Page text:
Students from the Faculty of Medicine and Health Sciences (FMHS) of Stellenbosch University (SU) have the opportunity to attend a variety of summer and winter schools at partner institutions across the world which are facilitated by staff in the International Office.
Two sixth-year medical students from the FMHS, who used the opportunity to visit the Utrecht Medical Centre’s (UMC) Summer School, Nabeela Kajee, and Alicia Roos, share their experiences.
Global thinking – the power of the global health approach
Nabeela Kajee (MB,ChB VI)
Today we live in a world that is interconnected. This is especially true with healthcare. With a glance at research development and advancements in science, it is clear that we have shared from a global increase in discovery.
However, there continues to exist an inextricable gap between the health of individuals in developing countries in contrast to developed countries. A child born in the US, for example, is substantially less likely to die of a preventable disease than one born in South Africa. Statistically, an American’s life expectancy may fall in the early 80s, whereas - in distinct contrast - a South African’s life expectancy would be little over half of that.
For as long as I can remember I have had an interest in improving the inequalities in medical provision, accessibility to medicine, and a shared healthcare transformation.
I was delighted to attend the UMC’s Challenges in Global Health course offered within the Summer School programme. We found ourselves immersed in a truly global context, with tangible policy issues at hand – as we debated the blueprints of our thinking. The sharing of ideas was particularly stimulating, with minds from various continents paving the way.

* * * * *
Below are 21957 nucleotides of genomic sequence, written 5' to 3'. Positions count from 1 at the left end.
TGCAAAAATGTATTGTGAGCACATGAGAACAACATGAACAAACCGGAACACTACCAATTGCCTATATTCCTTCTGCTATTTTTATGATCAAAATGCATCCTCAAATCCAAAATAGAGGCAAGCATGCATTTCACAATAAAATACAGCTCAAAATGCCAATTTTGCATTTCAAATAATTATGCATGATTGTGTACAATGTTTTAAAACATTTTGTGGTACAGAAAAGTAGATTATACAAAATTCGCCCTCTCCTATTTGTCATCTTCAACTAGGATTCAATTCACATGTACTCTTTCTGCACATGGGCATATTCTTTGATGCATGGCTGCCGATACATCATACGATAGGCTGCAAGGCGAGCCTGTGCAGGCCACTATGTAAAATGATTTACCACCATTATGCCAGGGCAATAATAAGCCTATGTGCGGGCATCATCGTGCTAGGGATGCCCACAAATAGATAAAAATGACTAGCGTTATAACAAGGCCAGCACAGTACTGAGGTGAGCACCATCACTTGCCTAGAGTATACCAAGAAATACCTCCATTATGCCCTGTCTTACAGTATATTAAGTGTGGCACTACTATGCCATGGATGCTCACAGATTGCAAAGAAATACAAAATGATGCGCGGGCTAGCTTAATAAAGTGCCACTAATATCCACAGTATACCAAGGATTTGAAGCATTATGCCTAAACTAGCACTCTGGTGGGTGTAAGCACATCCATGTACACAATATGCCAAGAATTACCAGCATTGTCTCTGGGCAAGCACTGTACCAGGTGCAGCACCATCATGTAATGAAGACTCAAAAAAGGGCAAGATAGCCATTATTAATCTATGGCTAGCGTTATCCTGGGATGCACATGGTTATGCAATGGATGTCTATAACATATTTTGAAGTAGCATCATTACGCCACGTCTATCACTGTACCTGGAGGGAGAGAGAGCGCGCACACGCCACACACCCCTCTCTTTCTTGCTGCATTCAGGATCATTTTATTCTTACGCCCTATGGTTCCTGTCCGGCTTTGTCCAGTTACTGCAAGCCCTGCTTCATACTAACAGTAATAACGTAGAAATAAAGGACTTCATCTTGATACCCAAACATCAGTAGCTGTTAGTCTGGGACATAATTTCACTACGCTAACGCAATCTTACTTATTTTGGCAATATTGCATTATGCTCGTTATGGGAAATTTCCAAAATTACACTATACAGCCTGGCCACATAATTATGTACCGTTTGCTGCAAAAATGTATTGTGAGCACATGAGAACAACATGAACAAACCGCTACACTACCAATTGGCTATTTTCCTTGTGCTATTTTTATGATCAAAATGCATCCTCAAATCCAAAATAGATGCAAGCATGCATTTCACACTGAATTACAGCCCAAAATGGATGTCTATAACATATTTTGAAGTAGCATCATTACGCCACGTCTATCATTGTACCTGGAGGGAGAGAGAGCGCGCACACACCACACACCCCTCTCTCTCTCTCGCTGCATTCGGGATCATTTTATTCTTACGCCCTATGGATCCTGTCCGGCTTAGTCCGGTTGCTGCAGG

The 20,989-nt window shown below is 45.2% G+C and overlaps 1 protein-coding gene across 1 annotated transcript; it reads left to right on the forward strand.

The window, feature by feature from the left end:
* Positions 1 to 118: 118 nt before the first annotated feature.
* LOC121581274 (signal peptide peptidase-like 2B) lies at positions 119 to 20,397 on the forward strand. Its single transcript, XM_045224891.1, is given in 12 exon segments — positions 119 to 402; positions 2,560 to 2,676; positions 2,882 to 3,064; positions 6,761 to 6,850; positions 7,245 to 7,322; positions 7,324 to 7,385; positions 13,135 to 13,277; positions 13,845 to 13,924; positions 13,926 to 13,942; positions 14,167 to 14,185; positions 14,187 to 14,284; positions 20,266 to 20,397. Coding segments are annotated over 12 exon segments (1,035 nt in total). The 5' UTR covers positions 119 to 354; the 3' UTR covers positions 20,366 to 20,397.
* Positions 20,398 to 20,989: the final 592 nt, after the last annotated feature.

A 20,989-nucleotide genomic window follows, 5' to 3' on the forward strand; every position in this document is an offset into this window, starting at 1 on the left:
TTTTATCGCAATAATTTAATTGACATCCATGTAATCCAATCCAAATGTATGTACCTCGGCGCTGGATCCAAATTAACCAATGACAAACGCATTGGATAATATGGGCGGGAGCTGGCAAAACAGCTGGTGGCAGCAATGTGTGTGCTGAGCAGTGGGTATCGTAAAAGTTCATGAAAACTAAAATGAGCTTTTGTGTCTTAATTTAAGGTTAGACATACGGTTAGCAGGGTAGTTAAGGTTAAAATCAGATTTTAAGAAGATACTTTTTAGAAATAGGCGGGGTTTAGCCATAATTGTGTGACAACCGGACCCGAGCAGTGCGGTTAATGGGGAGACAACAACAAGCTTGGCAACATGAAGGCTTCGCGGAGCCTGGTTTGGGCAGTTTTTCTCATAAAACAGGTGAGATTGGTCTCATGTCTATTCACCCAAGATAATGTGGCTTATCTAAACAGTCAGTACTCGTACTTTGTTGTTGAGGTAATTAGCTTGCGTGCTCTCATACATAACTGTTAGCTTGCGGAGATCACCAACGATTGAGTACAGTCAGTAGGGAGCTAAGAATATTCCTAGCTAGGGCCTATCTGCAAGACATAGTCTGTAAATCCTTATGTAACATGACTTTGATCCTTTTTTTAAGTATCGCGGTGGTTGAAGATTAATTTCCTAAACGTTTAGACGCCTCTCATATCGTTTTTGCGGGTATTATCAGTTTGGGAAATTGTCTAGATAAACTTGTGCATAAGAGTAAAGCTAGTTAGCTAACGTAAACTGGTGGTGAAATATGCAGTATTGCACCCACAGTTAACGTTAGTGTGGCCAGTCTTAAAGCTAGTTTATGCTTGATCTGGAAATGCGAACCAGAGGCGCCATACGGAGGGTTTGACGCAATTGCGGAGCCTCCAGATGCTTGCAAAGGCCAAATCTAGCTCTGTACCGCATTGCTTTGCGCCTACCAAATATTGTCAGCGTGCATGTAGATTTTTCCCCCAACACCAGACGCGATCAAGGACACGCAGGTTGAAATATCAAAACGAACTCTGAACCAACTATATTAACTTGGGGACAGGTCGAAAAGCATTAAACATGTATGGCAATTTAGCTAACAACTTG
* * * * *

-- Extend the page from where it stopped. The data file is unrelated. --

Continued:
The course was succinct in nature, covering a spectrum of powerful questions, and a particular focus on collaborative mind set. There is much to be learnt, I discovered, from interacting with inclusive perspective, and in seeking both established and new solutions to pressing challenges.
Beyond the discussions, we found ourselves in the beautiful student town of Utrecht. The Netherlands welcomed us warmly. Our adventures took us to grassy plains with roaming cows and picturesque windmills. At dinner times we would wander the cobbled streets, between cyclists and winding canals. Our Afrikaans was most amusing to the Dutch!
I encourage other students to contemplate the excellent courses available and make an application.
Regenerative Medicine: Summer School in Utrecht
Alicia Roos (MB ChB VI)
The UMC’s Summer School is indeed the experience of a lifetime – a holistic experience encompassing culture, sight-seeing, travelling, social activities, academics and the wonderful opportunity to meet individuals from across the globe – with the added advantage of sharing an interest in medicine.
This summer school is the largest in Europe and courses are conducted in a vast variety of disciplines – medicine being only one example.
Summer is of course a wonderful time to experience Europe and all it has to offer. The added experience of being a student in Europe really is something else and something I can absolutely recommend.
I did a course in Regenerative Medicine, which was an eye opener to the facilities and resources in Europe, in terms of medical science and medical research.
I was also fortunate to experience the start of the Tour de France in Utrecht. The city was bursting with excitement and the streets were swarming with tourists from all over the world.
UMC Summer School is indeed a wonderful opportunity that broadens the mind.
If you have any chance to go, grab it with both hands!
The international courses can range from one to six weeks and it is a great opportunity to experience tertiary education outside South Africa. There are numerous courses on offer, with funding opportunities available to include all worthy applicants. Visit the SU’s International Office’s website for more information: http://www0.sun.ac.za/international/current-students/international-opportunities-for-su-students/summer-winter.html
 Bloom DE, Canning D. The health and wealth of nations. Science. 2000;287(5456):1207-9.